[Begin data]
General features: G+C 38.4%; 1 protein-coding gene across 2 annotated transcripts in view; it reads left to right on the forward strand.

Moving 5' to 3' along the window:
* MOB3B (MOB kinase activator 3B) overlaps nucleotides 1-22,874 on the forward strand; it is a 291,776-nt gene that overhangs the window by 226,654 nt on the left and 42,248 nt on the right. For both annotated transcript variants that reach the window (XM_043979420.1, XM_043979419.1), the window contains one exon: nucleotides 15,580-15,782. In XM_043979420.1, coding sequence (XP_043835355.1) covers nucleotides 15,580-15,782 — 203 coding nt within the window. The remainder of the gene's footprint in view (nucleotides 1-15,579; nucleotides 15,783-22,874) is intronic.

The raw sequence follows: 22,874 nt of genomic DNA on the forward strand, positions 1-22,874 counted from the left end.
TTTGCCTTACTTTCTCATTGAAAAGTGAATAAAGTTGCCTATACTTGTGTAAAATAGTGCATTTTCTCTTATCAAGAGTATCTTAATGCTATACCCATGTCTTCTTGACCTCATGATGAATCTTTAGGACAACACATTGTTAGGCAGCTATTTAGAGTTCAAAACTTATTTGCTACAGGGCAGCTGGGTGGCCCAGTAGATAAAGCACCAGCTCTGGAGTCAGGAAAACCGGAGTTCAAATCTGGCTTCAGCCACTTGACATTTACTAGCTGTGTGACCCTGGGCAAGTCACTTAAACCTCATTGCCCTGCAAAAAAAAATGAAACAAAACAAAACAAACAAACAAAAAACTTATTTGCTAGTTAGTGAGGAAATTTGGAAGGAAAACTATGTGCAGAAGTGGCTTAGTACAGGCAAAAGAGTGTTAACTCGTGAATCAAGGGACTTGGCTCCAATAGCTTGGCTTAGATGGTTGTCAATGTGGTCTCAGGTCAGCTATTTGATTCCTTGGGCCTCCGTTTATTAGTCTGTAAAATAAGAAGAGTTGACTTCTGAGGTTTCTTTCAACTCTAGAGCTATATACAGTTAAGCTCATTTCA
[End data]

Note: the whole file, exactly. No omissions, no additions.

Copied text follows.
General features: G+C 38.4%; 1 protein-coding gene across 2 annotated transcripts in view; it reads left to right on the forward strand.

Moving 5' to 3' along the window:
* MOB3B (MOB kinase activator 3B) overlaps nucleotides 1-22,874 on the forward strand; it is a 291,776-nt gene that overhangs the window by 226,654 nt on the left and 42,248 nt on the right. For both annotated transcript variants that reach the window (XM_043979420.1, XM_043979419.1), the window contains one exon: nucleotides 15,580-15,782. In XM_043979420.1, coding sequence (XP_043835355.1) covers nucleotides 15,580-15,782 — 203 coding nt within the window. The remainder of the gene's footprint in view (nucleotides 1-15,579; nucleotides 15,783-22,874) is intronic.

The raw sequence follows: 22,874 nt of genomic DNA on the forward strand, positions 1-22,874 counted from the left end.
TTTGCCTTACTTTCTCATTGAAAAGTGAATAAAGTTGCCTATACTTGTGTAAAATAGTGCATTTTCTCTTATCAAGAGTATCTTAATGCTATACCCATGTCTTCTTGACCTCATGATGAATCTTTAGGACAACACATTGTTAGGCAGCTATTTAGAGTTCAAAACTTATTTGCTACAGGGCAGCTGGGTGGCCCAGTAGATAAAGCACCAGCTCTGGAGTCAGGAAAACCGGAGTTCAAATCTGGCTTCAGCCACTTGACATTTACTAGCTGTGTGACCCTGGGCAAGTCACTTAAACCTCATTGCCCTGCAAAAAAAAATGAAACAAAACAAAACAAACAAACAAAAAACTTATTTGCTAGTTAGTGAGGAAATTTGGAAGGAAAACTATGTGCAGAAGTGGCTTAGTACAGGCAAAAGAGTGTTAACTCGTGAATCAAGGGACTTGGCTCCAATAGCTTGGCTTAGATGGTTGTCAATGTGGTCTCAGGTCAGCTATTTGATTCCTTGGGCCTCCGTTTATTAGTCTGTAAAATAAGAAGAGTTGACTTCTGAGGTTTCTTTCAACTCTAGAGCTATATACAGTTAAGCTCATTTCA